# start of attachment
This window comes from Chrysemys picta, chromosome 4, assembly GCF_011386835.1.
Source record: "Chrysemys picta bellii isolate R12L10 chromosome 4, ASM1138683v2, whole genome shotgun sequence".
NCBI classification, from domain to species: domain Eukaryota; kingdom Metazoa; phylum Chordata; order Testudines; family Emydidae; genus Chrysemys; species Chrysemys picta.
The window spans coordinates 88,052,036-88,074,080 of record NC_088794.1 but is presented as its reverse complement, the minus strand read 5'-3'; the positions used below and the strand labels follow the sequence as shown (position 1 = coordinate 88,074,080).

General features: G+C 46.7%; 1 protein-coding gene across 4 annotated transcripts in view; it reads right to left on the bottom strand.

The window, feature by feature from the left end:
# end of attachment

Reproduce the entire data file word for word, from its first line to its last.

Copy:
This window comes from Chrysemys picta, chromosome 4, assembly GCF_011386835.1.
Source record: "Chrysemys picta bellii isolate R12L10 chromosome 4, ASM1138683v2, whole genome shotgun sequence".
NCBI classification, from domain to species: domain Eukaryota; kingdom Metazoa; phylum Chordata; order Testudines; family Emydidae; genus Chrysemys; species Chrysemys picta.
The window spans coordinates 88,052,036-88,074,080 of record NC_088794.1 but is presented as its reverse complement, the minus strand read 5'-3'; the positions used below and the strand labels follow the sequence as shown (position 1 = coordinate 88,074,080).

General features: G+C 46.7%; 1 protein-coding gene across 4 annotated transcripts in view; it reads right to left on the bottom strand.

The window, feature by feature from the left end: